Regional News

Birmingham, Ala., to Sell $75M of GOs

BRADENTON, Fla. — Birmingham, Ala. is coming to market next week with a $75 million general obligation sale and a firm message — that the city may be in Jefferson County but does not share the county's fiscal woes.

To spark additional interest in the deal, city finance director Tom Barnett said he obtained a fourth review of the transaction from the Kroll Bond Rating Agency to provide prospective investors with greater clarity about the distinctions that separate Birmingham, the seat of Jefferson County, from the ongoing bankruptcy of the county government.

Kroll also provided the city with its fourth double-A rating, and stable outlook, on the bonds.

The 30-year offering prices Tuesday. It is structured as $72.8 million of Series 2013-A bonds and $2.2 million of Series 2013- B. Series 2013-A is structured as convertible capital appreciation bonds.

The CABs will not begin to amortize principal and compounded interest until March 2017. After that date, the bonds will convert to a traditional coupon schedule with principal and interest payments twice a year.

The bonds are secured by a general obligation pledge supported by all taxes and revenues collected by the city that do not have restricted uses, as well as the city's full faith and credit. Birmingham intends to pay the bonds with an ad valorem tax dedicated to debt service, though it is not specifically pledged.

The convertible CAB structure is being used because revenue in the sinking fund that receives the dedicated property tax is not expected to be available for payments on the 2013 bonds until 2017, according to Barnett.

After 2017, the deal is structured to provide the city with level debt service payments.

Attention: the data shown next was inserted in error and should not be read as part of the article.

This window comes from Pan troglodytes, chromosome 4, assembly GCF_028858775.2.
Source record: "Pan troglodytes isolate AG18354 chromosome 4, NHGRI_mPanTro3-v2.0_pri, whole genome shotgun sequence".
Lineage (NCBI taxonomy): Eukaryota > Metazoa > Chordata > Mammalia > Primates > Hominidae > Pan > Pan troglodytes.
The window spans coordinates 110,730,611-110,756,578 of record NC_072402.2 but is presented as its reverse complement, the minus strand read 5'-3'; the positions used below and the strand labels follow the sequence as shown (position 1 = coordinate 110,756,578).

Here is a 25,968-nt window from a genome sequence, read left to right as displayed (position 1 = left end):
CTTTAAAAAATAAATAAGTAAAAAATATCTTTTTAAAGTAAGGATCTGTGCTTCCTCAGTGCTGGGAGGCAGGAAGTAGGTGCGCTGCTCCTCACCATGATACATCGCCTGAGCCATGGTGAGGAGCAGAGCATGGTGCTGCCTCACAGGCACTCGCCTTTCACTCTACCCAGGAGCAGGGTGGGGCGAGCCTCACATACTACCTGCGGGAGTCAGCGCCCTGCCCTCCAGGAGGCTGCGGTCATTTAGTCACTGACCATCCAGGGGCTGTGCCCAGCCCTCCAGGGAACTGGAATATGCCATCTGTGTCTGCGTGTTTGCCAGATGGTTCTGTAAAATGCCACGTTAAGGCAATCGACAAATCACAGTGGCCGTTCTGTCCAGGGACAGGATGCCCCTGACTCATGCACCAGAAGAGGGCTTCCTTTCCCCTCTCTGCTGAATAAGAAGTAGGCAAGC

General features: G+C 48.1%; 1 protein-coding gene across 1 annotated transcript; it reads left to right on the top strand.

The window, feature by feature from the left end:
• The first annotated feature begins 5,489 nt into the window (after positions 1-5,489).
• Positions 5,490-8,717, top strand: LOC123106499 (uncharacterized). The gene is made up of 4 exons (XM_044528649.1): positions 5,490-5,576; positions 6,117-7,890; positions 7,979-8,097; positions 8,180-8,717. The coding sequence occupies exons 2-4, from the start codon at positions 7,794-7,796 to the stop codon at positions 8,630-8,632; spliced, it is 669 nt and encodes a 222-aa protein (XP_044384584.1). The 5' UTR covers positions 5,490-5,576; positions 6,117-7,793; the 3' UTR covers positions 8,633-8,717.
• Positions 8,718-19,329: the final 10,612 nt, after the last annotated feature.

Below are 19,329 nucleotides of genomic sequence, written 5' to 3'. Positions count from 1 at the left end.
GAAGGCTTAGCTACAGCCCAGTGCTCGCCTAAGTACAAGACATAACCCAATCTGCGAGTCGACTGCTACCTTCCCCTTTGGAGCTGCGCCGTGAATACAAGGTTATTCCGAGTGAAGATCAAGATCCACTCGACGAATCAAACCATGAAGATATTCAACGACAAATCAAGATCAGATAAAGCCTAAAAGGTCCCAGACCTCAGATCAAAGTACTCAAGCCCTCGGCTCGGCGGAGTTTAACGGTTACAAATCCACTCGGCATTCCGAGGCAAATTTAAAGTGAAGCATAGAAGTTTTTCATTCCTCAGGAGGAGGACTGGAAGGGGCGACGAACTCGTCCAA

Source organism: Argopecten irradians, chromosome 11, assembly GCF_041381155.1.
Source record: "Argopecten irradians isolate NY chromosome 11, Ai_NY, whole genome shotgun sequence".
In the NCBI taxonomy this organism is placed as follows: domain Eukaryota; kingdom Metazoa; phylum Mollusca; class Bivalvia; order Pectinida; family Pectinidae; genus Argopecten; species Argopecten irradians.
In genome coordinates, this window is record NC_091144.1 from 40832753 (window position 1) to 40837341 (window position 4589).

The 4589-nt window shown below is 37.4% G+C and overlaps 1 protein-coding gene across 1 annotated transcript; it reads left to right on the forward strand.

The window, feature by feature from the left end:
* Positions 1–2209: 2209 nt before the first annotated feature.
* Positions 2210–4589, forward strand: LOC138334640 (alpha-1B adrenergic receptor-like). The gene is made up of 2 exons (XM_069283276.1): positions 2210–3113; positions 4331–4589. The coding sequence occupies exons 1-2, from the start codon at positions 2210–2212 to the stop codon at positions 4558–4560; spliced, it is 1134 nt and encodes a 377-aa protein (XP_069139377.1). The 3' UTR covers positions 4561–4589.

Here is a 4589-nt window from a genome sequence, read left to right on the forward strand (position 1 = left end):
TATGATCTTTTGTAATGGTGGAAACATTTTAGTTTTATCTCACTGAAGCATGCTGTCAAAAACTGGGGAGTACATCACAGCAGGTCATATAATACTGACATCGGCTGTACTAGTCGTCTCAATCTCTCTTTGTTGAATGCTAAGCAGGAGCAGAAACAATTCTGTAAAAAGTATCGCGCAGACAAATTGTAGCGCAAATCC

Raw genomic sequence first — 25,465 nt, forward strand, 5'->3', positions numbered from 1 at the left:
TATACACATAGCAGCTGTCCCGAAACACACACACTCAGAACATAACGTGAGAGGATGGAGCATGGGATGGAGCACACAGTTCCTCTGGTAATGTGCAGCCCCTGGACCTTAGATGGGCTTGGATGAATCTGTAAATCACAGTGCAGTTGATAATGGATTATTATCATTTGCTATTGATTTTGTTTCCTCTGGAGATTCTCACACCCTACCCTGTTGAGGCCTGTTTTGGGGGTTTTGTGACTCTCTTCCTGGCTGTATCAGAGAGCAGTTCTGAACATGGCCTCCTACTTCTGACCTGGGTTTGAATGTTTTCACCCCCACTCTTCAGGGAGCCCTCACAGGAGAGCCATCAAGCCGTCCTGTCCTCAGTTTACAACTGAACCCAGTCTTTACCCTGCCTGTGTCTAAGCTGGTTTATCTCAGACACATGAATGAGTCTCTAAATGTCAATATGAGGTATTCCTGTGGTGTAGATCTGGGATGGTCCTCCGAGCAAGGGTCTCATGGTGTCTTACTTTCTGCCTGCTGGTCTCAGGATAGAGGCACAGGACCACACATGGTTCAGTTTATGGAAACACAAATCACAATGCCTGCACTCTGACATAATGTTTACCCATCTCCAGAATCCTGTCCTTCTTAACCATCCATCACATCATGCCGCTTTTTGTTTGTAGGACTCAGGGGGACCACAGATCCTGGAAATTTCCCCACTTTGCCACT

Proceeds from the sale will be used to make various capital improvements, including solid waste facilities, parks and recreation, streets and sidewalks, public buildings and equipment, as well as storm and wastewater sewers. The Series B bonds will finance industrial park and economic development projects for private, nonprofit organizations.

Some investors have shown interest in the transaction because of what is expected to be "marginally" higher yields since the bonds are CABs for four years, and then convert to a coupon structure, said Barnett.

"There's some interesting play in terms of yield there," he said, declining to estimate the added cost. "It is bringing in a number of different types of buyers between the markets for CABs and regular coupons.

"The high quality of the bonds is also a factor in the interest that seems to be developing, so more demand should drive [borrowing cost] down."

The bonds are rated AA by Fitch Ratings, Kroll, and Standard & Poor's, while Moody's Investors Service assigned an Aa2 rating.

All four raters assign a stable outlook to the credit.

Bennett said a rating was sought from Kroll to help investors better understand the differences between the city and bankrupt Jefferson County.

"We still have a lot of investors confusing us with Jefferson County, so we thought maybe a new, in-depth report might give investors a clearer picture," he said. "I think they pointed out our legal status and ability to tax whereas the county is much more restricted."

Kroll said its No. 1 determining factor supporting the city's AA rating has to do with governance, including a "strong" statutory framework for managing finances and debt.

In addition, Kroll said Birmingham's status as a home rule city gives it the ability to adjust revenues.